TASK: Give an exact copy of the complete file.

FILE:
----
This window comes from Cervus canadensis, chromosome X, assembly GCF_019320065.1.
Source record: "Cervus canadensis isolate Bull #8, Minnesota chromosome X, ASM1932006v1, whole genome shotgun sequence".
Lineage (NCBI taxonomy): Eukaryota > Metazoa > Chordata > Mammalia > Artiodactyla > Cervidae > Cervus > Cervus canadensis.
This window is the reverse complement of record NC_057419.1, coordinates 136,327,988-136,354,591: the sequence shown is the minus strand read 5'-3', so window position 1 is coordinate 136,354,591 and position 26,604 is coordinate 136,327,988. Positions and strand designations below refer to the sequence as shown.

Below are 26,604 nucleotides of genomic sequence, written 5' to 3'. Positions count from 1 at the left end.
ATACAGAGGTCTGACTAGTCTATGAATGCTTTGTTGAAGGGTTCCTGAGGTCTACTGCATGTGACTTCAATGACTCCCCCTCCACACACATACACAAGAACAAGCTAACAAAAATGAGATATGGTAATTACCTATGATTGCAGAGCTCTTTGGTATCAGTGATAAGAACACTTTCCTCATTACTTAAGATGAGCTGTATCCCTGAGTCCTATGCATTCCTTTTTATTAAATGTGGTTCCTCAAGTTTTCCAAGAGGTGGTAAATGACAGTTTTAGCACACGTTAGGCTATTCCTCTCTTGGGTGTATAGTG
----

This window comes from Cervus canadensis, chromosome X, assembly GCF_019320065.1.
Source record: "Cervus canadensis isolate Bull #8, Minnesota chromosome X, ASM1932006v1, whole genome shotgun sequence".
Lineage (NCBI taxonomy): Eukaryota > Metazoa > Chordata > Mammalia > Artiodactyla > Cervidae > Cervus > Cervus canadensis.
This window is the reverse complement of record NC_057419.1, coordinates 136,327,988-136,354,591: the sequence shown is the minus strand read 5'-3', so window position 1 is coordinate 136,354,591 and position 26,604 is coordinate 136,327,988. Positions and strand designations below refer to the sequence as shown.

Below are 26,604 nucleotides of genomic sequence, written 5' to 3'. Positions count from 1 at the left end.
ATACAGAGGTCTGACTAGTCTATGAATGCTTTGTTGAAGGGTTCCTGAGGTCTACTGCATGTGACTTCAATGACTCCCCCTCCACACACATACACAAGAACAAGCTAACAAAAATGAGATATGGTAATTACCTATGATTGCAGAGCTCTTTGGTATCAGTGATAAGAACACTTTCCTCATTACTTAAGATGAGCTGTATCCCTGAGTCCTATGCATTCCTTTTTATTAAATGTGGTTCCTCAAGTTTTCCAAGAGGTGGTAAATGACAGTTTTAGCACACGTTAGGCTATTCCTCTCTTGGGTGTATAGTG